¶ 10. Helen argues that the trial court erred by considering Sullivan's requests for admission and her responses thereto when determining whether the doctrine of judicial estoppel should bar the present case. We disagree.
¶ 11. The only authority Helen cites in support of her argument is Mississippi Rule of Civil Procedure 36(b), which states in its relevant part:
Any admission made by a party under this rule is for the purpose of the pending action only and is not an admission by him for any other purpose nor may it be used against him in any other proceeding.
But the appellant's reliance on Rule 36 is misplaced. First, Rule 36(b) addresses " [a]ny admission made by a party under this rule. "  Sullivan propounded these requests for admission during discovery in federal court pursuant to Federal Rule of Civil Procedure 36, which is substantially similar to, but not the same as, the Mississippi state-court rule. The appellant's reliance on a Mississippi rule is simply misplaced.
¶ 12. Also, the rule addresses the use of admissions by a party. Helen admitted nothing. She denied the relevant requests. Neither the federal rule nor the state rule addresses denials to requests for admission.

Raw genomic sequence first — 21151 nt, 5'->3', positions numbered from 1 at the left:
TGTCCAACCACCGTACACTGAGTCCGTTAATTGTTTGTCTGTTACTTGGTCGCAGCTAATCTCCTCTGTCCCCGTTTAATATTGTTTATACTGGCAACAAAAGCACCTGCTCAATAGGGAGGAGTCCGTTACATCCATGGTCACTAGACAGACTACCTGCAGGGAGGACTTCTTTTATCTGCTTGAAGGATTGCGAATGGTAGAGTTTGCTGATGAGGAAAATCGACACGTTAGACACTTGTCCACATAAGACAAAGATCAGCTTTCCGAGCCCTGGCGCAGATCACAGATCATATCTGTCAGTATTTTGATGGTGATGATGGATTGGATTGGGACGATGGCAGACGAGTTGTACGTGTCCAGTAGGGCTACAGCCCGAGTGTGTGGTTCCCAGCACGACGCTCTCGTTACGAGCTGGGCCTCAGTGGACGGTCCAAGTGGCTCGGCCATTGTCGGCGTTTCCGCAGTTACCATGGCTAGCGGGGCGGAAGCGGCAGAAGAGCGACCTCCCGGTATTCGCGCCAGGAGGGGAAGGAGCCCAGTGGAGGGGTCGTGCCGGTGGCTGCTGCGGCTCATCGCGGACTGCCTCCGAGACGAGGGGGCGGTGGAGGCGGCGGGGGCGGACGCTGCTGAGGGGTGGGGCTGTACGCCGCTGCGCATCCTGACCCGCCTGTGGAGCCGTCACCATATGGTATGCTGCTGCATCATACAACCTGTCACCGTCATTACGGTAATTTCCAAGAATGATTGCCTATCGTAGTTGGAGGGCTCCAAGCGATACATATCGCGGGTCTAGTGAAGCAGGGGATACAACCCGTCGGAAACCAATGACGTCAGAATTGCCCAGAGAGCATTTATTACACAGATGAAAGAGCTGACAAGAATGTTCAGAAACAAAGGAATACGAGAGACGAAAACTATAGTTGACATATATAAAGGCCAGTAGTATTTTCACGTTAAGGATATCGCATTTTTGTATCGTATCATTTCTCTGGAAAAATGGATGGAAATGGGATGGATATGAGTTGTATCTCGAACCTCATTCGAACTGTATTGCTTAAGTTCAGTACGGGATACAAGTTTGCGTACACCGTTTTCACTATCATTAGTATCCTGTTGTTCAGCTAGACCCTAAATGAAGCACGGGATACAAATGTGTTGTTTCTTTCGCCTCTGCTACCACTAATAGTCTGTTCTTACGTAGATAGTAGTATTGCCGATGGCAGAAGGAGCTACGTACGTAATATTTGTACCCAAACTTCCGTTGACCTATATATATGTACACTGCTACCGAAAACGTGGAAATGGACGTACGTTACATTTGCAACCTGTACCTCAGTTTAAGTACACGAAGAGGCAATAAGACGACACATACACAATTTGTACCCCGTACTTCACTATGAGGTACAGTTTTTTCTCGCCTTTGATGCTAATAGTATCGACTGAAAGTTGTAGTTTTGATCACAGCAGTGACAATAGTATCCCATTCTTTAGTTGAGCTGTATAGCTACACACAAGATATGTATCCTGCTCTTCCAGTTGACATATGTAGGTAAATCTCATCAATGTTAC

¶ 13. Finally, even if Rule 36 were relevant, it would defy logic for this Court to hold that a court cannot consider responses to requests for admission when determining whether judicial estoppel bars a subsequent claim. In applying the doctrine, this Court has considered positions taken by various means, including allegations in a complaint, witness testimony,  and failure to disclose a claim in bankruptcy.
¶ 14. Our purpose is not to bind the party to a certain position, but to bar the pursuit of a second, inconsistent claim. So, considering responses to requests for admission in a prior action does not use the response as " an admission by him for any other purpose" or " against him in any other proceeding,"  because the responses serve only to determine whether the party took an inconsistent prior position. Accordingly, we hold the trial judge did not err by considering Helen's responses to
Sullivan's federal-court requests for admission.
II. The trial judge applied the correct test for judicial estoppel.
¶ 15. The doctrine of " [j]udicial estoppel is designed to protect the judicial system and applies where ‘ intentional self-contradiction is being used as a means of obtaining unfair advantage in a forum provided for suitors seeking justice.’ "  Judicial estoppel arises when one party asserts a position contrary to one taken in prior litigation. " Judicial estoppel precludes a party from asserting a position, benefitting from that position, and then, when it becomes more convenient or profitable, retreating from that position later in the litigation."